These men are very well-known and much-feared, represent the Spanish unionist elite, and are close to Spanish nationalist ideologues, politicians and financiers. In the FT piece,however, they are presented as underdogs, as members of a repressed minority. Either the author doesn’t actually know who they are, or he doesn’t believe any of the extensive research that has been done into their backgrounds and affiliations, or this is a strangely timed attempt at a whitewash.

Josep Ramon Bosch is cast as “one of the innocent civilian victims of this clandestine fight” for the surveillance he imagines he has been under. The author has just “proved” the existence of the parallel “Independence Plan” with an anonymous quote from a pro-independence member of parliament from Barcelona in Madrid: “Do you expect us not to fight back?” The unattributed quote also lacks context, but fits the narrative perfectly.

The author casts aspersions on the work of journalists identifying the far-right political pasts of the founders of Societat Civil Catalana (SCC). One such journalist is Jordi Borràs, who has dedicated his professional life to photographing and reporting on the far-right in Catalonia. It is so much more than the “negative press coverage” denounced by Bosch. To know just how superficial Stothard’s assessment of SCC’s far-right links is, read this translation of Borràs’s article Els vincles ocults de l’extrema dreta amb Societat Civil Catalana – The Hidden Links of Catalan Civil Society with the Extreme Right, translated and published by Robin Rooth.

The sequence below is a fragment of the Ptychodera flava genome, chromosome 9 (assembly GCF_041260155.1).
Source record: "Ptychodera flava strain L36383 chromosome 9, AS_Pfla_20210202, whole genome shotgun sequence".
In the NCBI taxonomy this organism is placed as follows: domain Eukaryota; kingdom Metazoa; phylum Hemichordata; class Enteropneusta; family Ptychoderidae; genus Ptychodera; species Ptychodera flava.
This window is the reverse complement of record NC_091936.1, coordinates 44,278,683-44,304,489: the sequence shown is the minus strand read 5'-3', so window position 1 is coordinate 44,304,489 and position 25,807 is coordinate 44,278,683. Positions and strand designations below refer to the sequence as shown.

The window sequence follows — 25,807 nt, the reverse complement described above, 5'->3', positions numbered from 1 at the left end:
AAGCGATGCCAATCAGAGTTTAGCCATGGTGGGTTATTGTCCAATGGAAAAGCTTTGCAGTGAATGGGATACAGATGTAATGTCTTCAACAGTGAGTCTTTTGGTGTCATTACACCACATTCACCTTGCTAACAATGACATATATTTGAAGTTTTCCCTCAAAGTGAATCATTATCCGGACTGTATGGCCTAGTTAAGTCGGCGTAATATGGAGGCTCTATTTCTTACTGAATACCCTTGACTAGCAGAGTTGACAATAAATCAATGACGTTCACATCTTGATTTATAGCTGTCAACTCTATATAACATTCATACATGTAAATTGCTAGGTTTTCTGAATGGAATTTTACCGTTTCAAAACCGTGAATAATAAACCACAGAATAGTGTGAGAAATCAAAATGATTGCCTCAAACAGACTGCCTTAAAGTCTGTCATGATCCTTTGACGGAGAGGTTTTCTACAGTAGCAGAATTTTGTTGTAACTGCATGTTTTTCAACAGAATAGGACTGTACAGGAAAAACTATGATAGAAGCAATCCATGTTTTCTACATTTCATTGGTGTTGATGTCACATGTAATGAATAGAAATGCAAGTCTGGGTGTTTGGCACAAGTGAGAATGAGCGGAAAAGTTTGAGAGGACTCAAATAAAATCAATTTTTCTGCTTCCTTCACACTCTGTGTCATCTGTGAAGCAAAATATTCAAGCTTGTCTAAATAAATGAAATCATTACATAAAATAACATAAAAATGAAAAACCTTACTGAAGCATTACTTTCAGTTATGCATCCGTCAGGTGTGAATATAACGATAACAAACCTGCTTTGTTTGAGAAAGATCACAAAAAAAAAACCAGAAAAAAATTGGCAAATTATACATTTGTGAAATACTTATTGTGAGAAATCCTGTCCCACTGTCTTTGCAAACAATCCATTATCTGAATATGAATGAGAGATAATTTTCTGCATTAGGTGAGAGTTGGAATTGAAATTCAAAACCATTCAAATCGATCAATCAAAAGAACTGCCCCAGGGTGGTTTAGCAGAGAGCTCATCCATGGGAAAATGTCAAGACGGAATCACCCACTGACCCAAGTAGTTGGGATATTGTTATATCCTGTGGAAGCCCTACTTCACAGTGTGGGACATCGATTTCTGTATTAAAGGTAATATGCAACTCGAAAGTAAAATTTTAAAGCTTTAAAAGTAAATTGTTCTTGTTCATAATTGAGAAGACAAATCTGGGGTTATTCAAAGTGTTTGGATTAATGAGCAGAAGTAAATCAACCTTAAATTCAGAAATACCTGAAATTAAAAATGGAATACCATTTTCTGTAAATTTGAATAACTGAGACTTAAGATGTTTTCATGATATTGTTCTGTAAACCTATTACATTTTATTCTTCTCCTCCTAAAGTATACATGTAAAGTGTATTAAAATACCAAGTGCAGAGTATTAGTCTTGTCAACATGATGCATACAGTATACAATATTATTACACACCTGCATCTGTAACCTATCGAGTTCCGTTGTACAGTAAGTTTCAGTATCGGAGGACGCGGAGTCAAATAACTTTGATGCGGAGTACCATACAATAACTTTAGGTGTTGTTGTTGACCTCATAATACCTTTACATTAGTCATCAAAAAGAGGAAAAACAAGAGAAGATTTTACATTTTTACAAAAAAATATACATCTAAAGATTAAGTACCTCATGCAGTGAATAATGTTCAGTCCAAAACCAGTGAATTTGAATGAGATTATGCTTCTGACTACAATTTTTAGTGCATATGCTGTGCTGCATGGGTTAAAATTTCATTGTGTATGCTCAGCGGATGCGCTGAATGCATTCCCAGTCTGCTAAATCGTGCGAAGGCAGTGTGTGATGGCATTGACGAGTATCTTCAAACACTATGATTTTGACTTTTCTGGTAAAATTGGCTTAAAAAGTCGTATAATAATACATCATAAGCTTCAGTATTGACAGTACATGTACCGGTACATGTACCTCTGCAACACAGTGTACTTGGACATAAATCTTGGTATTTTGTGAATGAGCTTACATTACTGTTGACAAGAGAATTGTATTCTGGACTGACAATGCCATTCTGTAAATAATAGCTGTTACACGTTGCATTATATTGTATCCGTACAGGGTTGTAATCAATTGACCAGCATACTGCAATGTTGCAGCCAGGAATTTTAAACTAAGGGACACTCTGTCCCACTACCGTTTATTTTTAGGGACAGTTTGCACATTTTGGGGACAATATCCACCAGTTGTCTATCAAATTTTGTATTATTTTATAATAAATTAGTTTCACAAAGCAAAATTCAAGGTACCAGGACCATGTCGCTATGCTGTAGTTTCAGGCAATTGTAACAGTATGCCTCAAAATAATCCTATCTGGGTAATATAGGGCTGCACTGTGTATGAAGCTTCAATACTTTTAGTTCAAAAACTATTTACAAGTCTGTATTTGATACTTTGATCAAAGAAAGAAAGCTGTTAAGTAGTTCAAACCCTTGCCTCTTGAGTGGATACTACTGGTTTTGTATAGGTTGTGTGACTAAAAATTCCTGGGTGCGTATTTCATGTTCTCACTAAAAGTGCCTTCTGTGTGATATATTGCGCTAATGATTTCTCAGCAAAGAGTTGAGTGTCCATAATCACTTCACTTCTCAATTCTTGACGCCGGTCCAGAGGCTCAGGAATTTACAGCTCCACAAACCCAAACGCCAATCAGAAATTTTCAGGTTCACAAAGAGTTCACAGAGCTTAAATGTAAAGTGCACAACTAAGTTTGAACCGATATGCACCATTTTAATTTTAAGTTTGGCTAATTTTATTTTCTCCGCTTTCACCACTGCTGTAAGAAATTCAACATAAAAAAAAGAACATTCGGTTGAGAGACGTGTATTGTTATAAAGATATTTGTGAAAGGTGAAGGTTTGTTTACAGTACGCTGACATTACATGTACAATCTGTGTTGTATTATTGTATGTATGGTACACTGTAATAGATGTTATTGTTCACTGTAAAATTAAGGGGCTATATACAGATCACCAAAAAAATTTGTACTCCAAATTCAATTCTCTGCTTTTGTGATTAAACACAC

Bosch’s outrage at the “Stalinist” scrutiny of the far-right “civil organisation” which he himself founded, Somatemps, rings very hollow indeed. Spain’s far-right requires constant scrutiny, especially when it comes dressed-up as innocent unionism. To call Somatemps a simple “pro-unity civil-society group” is an interesting obfuscation. More interesting still is that SCC grew out of Somatemps and in the early years struggled to hide this far-right element in public meetings and demonstrations, and on social media.